With elections six weeks away, the UK Higher Education community is presumably anxious.
The last election marked a decisive turning point for the sector – the Cameron Government pursued twin strategies of an inadequately thought-through funding reform and a plainly disastrous clampdown on student immigration – which would have long term consequences for the sector as a whole.
With the UK political debate becoming more vicious and backward-looking, the UK universities, many of whom are among the best in the world, are understandably worried.
In the last five years, Higher Education has become more global, except in the UK. Now that the major parties are all united in an UKIP-inspired fear of Europe, this may turn out to be proverbial nail – and start the eventual long term decline.
One could reasonably expect some lengthier, weightier reviews of the impact of David Cameron’s five years in office on the UK Higher Education sector coming out in the next few weeks.
However, some headline observations are inescapable.
First, through its funding review, the Government has created a system, which works for no one.
It has indebted students more and discouraged them from going into Higher Education, accentuating the class divide even further.
It has left a big hole in public funding, and when the accounting illusions go away, the UK would have spent more money running the new system than it would have under the old.
Everyone wants to change the system as it is now, including the government, and it would indeed change.
The government almost officially hopes that the number of people entering Higher Education would go down, a demographic projection which does not take into account the rising aspirations and increasingly common incidences of part time and distance learning. The funding changes have created winners and losers among the UK universities, leaving some of the departments, particularly in Humanities, in clear danger of closing.
Hand-in-hand with this, the Government’s unthinking approach to curb student immigration has successfully persuaded brighter students to look elsewhere, while creating a greater incentive for unscrupulous operators and bogus students.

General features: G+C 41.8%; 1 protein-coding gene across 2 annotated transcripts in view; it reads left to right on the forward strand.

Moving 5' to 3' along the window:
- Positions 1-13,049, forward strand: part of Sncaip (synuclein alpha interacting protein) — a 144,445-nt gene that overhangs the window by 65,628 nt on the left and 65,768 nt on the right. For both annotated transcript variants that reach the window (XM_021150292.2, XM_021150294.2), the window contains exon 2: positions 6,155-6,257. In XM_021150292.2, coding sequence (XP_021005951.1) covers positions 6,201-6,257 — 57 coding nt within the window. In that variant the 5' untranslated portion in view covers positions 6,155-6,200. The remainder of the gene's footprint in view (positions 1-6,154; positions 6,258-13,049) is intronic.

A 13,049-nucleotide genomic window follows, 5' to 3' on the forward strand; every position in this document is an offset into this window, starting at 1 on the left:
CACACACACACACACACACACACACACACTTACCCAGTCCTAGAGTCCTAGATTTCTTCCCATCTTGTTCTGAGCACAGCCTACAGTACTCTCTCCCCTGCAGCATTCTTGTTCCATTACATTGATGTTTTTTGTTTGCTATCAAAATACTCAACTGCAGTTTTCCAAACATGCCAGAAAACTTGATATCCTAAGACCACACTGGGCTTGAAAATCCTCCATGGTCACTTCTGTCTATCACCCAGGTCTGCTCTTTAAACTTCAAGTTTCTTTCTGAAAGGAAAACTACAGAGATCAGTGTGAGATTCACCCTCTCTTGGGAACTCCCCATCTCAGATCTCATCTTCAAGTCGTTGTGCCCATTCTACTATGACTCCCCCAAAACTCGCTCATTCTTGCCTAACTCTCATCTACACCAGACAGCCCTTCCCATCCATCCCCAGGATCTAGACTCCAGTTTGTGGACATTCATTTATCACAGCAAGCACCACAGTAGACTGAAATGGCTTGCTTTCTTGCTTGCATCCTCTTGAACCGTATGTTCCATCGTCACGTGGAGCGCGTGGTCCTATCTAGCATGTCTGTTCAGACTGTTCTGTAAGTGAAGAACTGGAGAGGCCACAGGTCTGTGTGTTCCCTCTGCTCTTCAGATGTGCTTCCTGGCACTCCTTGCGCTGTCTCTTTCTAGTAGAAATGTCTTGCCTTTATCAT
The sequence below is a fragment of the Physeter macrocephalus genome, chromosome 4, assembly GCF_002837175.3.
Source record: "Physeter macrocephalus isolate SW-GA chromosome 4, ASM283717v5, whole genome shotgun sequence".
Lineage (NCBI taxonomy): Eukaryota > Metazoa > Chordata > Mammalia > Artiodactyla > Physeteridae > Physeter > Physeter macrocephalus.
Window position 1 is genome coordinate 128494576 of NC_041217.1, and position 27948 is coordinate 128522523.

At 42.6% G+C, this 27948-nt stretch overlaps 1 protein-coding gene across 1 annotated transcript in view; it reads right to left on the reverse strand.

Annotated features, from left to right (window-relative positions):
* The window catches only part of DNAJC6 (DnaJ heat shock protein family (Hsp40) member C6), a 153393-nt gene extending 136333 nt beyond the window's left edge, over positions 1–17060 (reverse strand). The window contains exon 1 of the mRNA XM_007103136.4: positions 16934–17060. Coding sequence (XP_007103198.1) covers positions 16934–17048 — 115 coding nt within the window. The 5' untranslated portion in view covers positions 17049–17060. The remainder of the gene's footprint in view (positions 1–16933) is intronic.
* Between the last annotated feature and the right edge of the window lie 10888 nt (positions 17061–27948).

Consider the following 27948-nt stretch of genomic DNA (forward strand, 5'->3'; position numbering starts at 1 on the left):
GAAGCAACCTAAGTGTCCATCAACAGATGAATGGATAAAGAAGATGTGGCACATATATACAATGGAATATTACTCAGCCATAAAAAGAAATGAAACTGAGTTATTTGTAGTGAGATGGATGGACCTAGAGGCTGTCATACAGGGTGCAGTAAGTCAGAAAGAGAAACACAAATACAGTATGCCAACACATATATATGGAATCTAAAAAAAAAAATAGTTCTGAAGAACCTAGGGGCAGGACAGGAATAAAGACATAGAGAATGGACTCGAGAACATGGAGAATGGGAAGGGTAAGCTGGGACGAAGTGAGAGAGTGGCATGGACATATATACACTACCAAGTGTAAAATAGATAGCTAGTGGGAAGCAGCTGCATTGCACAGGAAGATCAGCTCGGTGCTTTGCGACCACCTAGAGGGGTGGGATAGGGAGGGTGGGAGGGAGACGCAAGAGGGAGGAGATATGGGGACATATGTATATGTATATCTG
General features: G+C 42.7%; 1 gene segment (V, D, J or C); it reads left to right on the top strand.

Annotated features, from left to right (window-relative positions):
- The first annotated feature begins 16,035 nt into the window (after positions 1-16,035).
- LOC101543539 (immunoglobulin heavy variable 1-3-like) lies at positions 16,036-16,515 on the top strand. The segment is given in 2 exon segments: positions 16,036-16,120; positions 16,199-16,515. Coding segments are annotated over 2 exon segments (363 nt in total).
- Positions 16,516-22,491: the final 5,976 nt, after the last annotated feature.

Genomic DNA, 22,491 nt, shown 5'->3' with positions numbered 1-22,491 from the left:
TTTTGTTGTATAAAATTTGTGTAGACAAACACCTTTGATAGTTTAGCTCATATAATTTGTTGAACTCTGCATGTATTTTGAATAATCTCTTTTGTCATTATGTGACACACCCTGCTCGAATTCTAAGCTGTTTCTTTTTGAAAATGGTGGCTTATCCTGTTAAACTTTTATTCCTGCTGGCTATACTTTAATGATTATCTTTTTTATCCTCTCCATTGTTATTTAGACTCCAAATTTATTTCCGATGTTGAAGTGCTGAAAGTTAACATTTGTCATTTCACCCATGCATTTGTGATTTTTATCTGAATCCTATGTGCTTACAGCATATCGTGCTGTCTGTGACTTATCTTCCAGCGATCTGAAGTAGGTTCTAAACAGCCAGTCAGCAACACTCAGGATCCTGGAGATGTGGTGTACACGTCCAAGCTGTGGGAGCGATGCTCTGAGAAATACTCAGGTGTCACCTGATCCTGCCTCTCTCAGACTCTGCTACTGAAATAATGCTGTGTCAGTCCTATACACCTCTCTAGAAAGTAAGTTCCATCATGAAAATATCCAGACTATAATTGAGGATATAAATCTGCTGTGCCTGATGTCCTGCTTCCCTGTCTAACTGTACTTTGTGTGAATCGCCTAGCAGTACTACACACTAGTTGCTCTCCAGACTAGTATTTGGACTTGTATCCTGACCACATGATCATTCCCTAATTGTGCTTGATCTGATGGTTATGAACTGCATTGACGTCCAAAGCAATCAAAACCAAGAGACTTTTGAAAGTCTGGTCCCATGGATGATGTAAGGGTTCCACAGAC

In the five years, increasingly vicious and sophisticated systems of fraud, sometimes involving larger organisations such as testing companies and banks, have been reported. While students coming to the UK from China did not decline in absolute terms, a factoid much trumpeted by the Ministers concerned, everyone knew about the relative decline – and indeed, massive reversals in numbers coming from countries such as India (and broader South Asia), which, due to cultural affinity and demographics, was a more potent source of students and influence for the UK Higher Education sector.
In fact, if one was to look, a shift away from the UK, both towards institution building at home and to alternative education destinations such as Malaysia, should be considered the overall legacy of the Cameron Government, which wanted to run a Global Financial Centre without globalisation.
Third – and this is a crucial point – the UK government’s twin changes destroyed the chances of British Private Education companies.
At a time when investments in innovative, globally-minded, private education companies are the next big thing on the other side of the Atlantic (despite the troubles of big For-Profit colleges), cutting off the UK Private Higher Education sector from its international markets was a big mistake.
The effect is visible – American companies are starting to spread across the Commonwealth, a traditional market for British companies – and the next wave, which does not involve student migration, but technology-facilitated spread of education in various countries, would not be dominated by British private players or start-ups.
Would there be some urgent rethinking after the elections?
It can get worse with the realignment of coalitions, and indeed, the UK can leave Europe in the end.
The Labour Party, even if it wins power, has abandoned its traditional left-of-centre worldview, and has become too dominated by posh politicians under the sway of opinion polls.
The only hope of sanity – and I say this because fear and denial are not sane responses to globalisation – rests with parties on the fringe, like SNP or the Greens, and even a depleted Liberal Democrats, which should eventually get rid of its one-of-them leader and find an identity for itself.
Indeed, the SNP will be driven by the interests of Scotland, but a stronger Higher Education sector and a more sensible immigration policy, both of which Scotland may need, independent or not, might work out well for rest of the UK.
Indeed, this is too much to hope for – and we shall indeed get muddled, incoherent policies etc, as we have endured so far.
However, without a clear commitment to build a strong, internationally acclaimed Higher Education sector, Britain’s dwindling stock internationally is in real danger of disappearance.
– Supriyo Chaudhuri works in global Higher Education, and is engaged in various educational projects in UK, Asia and Africa. He is passionate about innovation and reform in Higher Education. He organises events on Education Innovation in London and writes a popular blog on global education. He is an alumni of University College London.